• Madeleine Bonser

Spotlight on Emily Boyce

Here at Spotlight, we had the opportunity to chat with Emily Boyce, Founder of Sweet Thyme Foods. She gave us advice for those looking to start a business and gave us a look at what the future looks like for Sweet Thyme Foods.

A background into you and your business?

I started Sweet Thyme Foods 18 months ago - we’re now a team of 3 ambitious women who are set on championing independent food and drink brands.

We support these challenger brands by getting them listed in stores across the UK – these can be independent stores, premium stores like Selfridges and Harvey Nichols, large chains of restaurants and food service. We also arrange the route to market (the wholesalers that deliver to them). Through this, we intend to get brands to a point where they can fulfil major supermarkets, which straight off the bat could be difficult from a financial and operational perspective, as well as without the sales data to convince buyers.

I started my food and drink career as an office manager to suss out where I could see myself best fitting in a company. Marketing always seemed the most natural fit from my understanding at university studying Business Management at King’s College London. But, in practice, it was certainly different! I found that sales was the perfect hybrid of the creativity of marketing and the logic of operations that suited my personality much better. For me, it comes down to implementing creative ideas quickly to maximise results.

How did you get your idea or concept for the business?

I have always had an interest in great food and drink brands, not just those that are delicious, but those that are a healthy (or healthier than mainstream) option. This is definitely a factor that’s creeping up the buyers’ agendas too.

Often, someone will similarly have a passion to launch a brand that aligns with their personal food/drink values – it’s not unusual for them to start in their own kitchens! They may not have experience in the industry nor the capital to afford a sales team that can get them the quick wins they desperately need to survive.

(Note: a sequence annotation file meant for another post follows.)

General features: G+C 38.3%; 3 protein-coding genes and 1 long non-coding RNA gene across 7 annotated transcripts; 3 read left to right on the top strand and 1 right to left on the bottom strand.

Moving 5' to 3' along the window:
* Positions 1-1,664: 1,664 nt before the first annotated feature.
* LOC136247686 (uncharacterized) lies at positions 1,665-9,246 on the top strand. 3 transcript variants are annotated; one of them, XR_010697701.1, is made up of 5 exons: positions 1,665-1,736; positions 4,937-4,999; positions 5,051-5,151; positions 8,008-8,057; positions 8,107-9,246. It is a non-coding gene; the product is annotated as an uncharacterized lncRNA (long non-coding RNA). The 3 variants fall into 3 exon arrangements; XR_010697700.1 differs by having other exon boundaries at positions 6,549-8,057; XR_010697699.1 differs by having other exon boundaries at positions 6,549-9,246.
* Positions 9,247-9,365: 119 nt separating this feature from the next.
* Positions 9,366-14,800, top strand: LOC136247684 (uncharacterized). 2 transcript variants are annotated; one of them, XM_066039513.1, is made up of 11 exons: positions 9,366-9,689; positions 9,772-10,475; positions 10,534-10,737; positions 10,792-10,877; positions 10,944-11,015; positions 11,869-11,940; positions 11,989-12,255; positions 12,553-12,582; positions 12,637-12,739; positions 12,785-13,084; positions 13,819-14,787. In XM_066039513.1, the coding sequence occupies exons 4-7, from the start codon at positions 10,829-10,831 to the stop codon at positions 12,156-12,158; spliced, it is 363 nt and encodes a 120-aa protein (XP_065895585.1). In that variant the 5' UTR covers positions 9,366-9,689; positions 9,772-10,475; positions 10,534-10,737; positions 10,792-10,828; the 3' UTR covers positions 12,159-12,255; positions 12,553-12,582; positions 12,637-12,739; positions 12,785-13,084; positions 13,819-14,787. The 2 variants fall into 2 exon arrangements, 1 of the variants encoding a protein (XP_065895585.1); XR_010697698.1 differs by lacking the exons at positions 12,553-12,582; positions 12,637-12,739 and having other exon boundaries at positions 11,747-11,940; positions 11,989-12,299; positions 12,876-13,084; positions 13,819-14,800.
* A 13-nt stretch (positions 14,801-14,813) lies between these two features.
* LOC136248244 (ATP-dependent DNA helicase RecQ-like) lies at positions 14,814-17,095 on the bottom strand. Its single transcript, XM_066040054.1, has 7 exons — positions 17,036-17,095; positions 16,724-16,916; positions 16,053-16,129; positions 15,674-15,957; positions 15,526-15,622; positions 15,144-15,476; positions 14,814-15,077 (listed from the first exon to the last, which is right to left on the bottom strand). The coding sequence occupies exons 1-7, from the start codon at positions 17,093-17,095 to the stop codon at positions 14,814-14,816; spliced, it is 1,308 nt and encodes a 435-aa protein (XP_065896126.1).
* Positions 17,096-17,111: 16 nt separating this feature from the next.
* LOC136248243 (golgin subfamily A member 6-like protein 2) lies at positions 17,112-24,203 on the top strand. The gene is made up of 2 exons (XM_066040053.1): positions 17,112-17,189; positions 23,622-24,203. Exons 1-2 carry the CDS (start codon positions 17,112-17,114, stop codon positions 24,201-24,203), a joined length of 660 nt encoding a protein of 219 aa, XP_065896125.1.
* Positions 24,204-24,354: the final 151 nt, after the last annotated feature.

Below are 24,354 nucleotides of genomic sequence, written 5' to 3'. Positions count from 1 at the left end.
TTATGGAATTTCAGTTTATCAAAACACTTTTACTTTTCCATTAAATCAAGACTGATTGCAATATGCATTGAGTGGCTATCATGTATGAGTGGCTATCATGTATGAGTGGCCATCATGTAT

I realised that outsourcing was a way for them to access experienced sales staff to maximise their sales without the risk or need to take on a salary. We can solely focus on sales without the distraction of running the day to day business to turn listings around far more quickly than the brands might on their own.

What is it that gives you the drive and determination to succeed?

I’m hugely fortunate to have supportive and driven parents who have instilled a ‘paddle your own canoe’ attitude in both me and my brother. It’s not that there was pressure to do this, but we knew that we could take the leap without judgement or excessive worry.

What three tips would you give to those starting their careers?

  • Don’t self-reject. It’s easy to be the one to stop yourself from doing something because it seems too daunting, but showing that you believe in yourself will enable others to believe in you too. In our case, to trust us with the reputation of their brand.

  • Be as efficient as you can be. When dawdling over a task you’re not only wasting your time but also the person’s who’s waiting for you to complete the task.

  • Be a sponge! For everything. You need to soak up as much information as possible so you’re more valuable to your next employer, or in a stronger position to set up your own company. This can be as simple as seeing what email formats get the best response from buyers, how frequently to contact them, at what stage to send samples etc. Learning from others mistakes or successes can save you a lot of time falling into the same pitfalls.

Advice to people who are wanting to start a business